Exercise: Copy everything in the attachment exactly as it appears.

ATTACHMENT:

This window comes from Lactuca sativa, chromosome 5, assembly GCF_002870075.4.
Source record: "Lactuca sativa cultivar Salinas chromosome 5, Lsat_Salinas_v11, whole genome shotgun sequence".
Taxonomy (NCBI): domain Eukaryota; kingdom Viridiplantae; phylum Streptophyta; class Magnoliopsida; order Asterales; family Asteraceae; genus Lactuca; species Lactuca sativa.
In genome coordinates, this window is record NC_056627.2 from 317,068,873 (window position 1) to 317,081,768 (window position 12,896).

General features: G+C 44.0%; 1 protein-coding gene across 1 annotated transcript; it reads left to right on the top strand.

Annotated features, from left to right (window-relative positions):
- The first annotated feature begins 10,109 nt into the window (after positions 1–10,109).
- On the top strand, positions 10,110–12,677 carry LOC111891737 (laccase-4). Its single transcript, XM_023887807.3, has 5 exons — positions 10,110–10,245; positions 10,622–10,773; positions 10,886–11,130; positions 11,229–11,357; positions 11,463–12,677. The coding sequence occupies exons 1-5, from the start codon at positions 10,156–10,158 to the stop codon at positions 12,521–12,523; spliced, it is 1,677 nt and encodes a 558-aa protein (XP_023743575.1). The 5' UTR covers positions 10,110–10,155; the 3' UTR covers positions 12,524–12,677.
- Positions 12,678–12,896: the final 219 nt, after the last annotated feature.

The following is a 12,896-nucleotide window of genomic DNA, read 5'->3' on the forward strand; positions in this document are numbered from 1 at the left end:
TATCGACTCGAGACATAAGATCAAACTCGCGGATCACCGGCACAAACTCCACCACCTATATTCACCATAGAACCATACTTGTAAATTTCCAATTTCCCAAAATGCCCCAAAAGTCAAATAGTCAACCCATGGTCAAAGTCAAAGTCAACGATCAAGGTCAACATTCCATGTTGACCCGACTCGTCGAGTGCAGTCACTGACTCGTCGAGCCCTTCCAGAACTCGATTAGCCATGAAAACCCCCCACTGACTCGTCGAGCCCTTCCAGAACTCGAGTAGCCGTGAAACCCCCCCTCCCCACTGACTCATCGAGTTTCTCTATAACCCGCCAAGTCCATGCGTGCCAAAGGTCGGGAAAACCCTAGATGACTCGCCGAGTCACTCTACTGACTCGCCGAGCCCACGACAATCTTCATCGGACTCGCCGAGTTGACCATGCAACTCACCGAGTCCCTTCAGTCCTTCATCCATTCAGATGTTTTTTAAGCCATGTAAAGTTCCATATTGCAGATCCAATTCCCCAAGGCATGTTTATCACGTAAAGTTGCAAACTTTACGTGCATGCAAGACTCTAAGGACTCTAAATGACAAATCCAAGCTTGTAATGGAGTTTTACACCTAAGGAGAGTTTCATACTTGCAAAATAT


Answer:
This window comes from Lactuca sativa, chromosome 5, assembly GCF_002870075.4.
Source record: "Lactuca sativa cultivar Salinas chromosome 5, Lsat_Salinas_v11, whole genome shotgun sequence".
Taxonomy (NCBI): domain Eukaryota; kingdom Viridiplantae; phylum Streptophyta; class Magnoliopsida; order Asterales; family Asteraceae; genus Lactuca; species Lactuca sativa.
In genome coordinates, this window is record NC_056627.2 from 317,068,873 (window position 1) to 317,081,768 (window position 12,896).

General features: G+C 44.0%; 1 protein-coding gene across 1 annotated transcript; it reads left to right on the top strand.

Annotated features, from left to right (window-relative positions):
- The first annotated feature begins 10,109 nt into the window (after positions 1–10,109).
- On the top strand, positions 10,110–12,677 carry LOC111891737 (laccase-4). Its single transcript, XM_023887807.3, has 5 exons — positions 10,110–10,245; positions 10,622–10,773; positions 10,886–11,130; positions 11,229–11,357; positions 11,463–12,677. The coding sequence occupies exons 1-5, from the start codon at positions 10,156–10,158 to the stop codon at positions 12,521–12,523; spliced, it is 1,677 nt and encodes a 558-aa protein (XP_023743575.1). The 5' UTR covers positions 10,110–10,155; the 3' UTR covers positions 12,524–12,677.
- Positions 12,678–12,896: the final 219 nt, after the last annotated feature.

The following is a 12,896-nucleotide window of genomic DNA, read 5'->3' on the forward strand; positions in this document are numbered from 1 at the left end:
TATCGACTCGAGACATAAGATCAAACTCGCGGATCACCGGCACAAACTCCACCACCTATATTCACCATAGAACCATACTTGTAAATTTCCAATTTCCCAAAATGCCCCAAAAGTCAAATAGTCAACCCATGGTCAAAGTCAAAGTCAACGATCAAGGTCAACATTCCATGTTGACCCGACTCGTCGAGTGCAGTCACTGACTCGTCGAGCCCTTCCAGAACTCGATTAGCCATGAAAACCCCCCACTGACTCGTCGAGCCCTTCCAGAACTCGAGTAGCCGTGAAACCCCCCCTCCCCACTGACTCATCGAGTTTCTCTATAACCCGCCAAGTCCATGCGTGCCAAAGGTCGGGAAAACCCTAGATGACTCGCCGAGTCACTCTACTGACTCGCCGAGCCCACGACAATCTTCATCGGACTCGCCGAGTTGACCATGCAACTCACCGAGTCCCTTCAGTCCTTCATCCATTCAGATGTTTTTTAAGCCATGTAAAGTTCCATATTGCAGATCCAATTCCCCAAGGCATGTTTATCACGTAAAGTTGCAAACTTTACGTGCATGCAAGACTCTAAGGACTCTAAATGACAAATCCAAGCTTGTAATGGAGTTTTACACCTAAGGAGAGTTTCATACTTGCAAAATAT